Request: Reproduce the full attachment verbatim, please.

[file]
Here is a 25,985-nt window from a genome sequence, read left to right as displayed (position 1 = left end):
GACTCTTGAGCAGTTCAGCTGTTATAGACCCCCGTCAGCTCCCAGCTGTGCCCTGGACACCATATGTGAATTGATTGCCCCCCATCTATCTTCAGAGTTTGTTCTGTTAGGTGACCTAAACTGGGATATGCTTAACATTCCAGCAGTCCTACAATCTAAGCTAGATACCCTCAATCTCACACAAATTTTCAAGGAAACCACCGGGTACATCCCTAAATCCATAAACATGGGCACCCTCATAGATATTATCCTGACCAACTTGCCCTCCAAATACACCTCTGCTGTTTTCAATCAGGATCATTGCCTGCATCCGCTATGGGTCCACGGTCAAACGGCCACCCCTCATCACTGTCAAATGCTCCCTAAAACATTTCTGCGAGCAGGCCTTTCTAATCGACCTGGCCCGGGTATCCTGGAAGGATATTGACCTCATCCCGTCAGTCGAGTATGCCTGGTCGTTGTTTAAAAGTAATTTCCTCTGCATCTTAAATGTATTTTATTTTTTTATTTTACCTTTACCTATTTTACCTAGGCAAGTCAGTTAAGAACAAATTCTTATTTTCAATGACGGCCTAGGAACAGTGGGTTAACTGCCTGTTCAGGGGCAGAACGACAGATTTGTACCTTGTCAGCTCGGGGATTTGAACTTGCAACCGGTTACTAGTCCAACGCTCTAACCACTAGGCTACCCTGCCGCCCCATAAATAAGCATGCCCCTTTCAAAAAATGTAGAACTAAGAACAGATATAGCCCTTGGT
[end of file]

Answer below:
Here is a 25,985-nt window from a genome sequence, read left to right as displayed (position 1 = left end):
GACTCTTGAGCAGTTCAGCTGTTATAGACCCCCGTCAGCTCCCAGCTGTGCCCTGGACACCATATGTGAATTGATTGCCCCCCATCTATCTTCAGAGTTTGTTCTGTTAGGTGACCTAAACTGGGATATGCTTAACATTCCAGCAGTCCTACAATCTAAGCTAGATACCCTCAATCTCACACAAATTTTCAAGGAAACCACCGGGTACATCCCTAAATCCATAAACATGGGCACCCTCATAGATATTATCCTGACCAACTTGCCCTCCAAATACACCTCTGCTGTTTTCAATCAGGATCATTGCCTGCATCCGCTATGGGTCCACGGTCAAACGGCCACCCCTCATCACTGTCAAATGCTCCCTAAAACATTTCTGCGAGCAGGCCTTTCTAATCGACCTGGCCCGGGTATCCTGGAAGGATATTGACCTCATCCCGTCAGTCGAGTATGCCTGGTCGTTGTTTAAAAGTAATTTCCTCTGCATCTTAAATGTATTTTATTTTTTTATTTTACCTTTACCTATTTTACCTAGGCAAGTCAGTTAAGAACAAATTCTTATTTTCAATGACGGCCTAGGAACAGTGGGTTAACTGCCTGTTCAGGGGCAGAACGACAGATTTGTACCTTGTCAGCTCGGGGATTTGAACTTGCAACCGGTTACTAGTCCAACGCTCTAACCACTAGGCTACCCTGCCGCCCCATAAATAAGCATGCCCCTTTCAAAAAATGTAGAACTAAGAACAGATATAGCCCTTGGT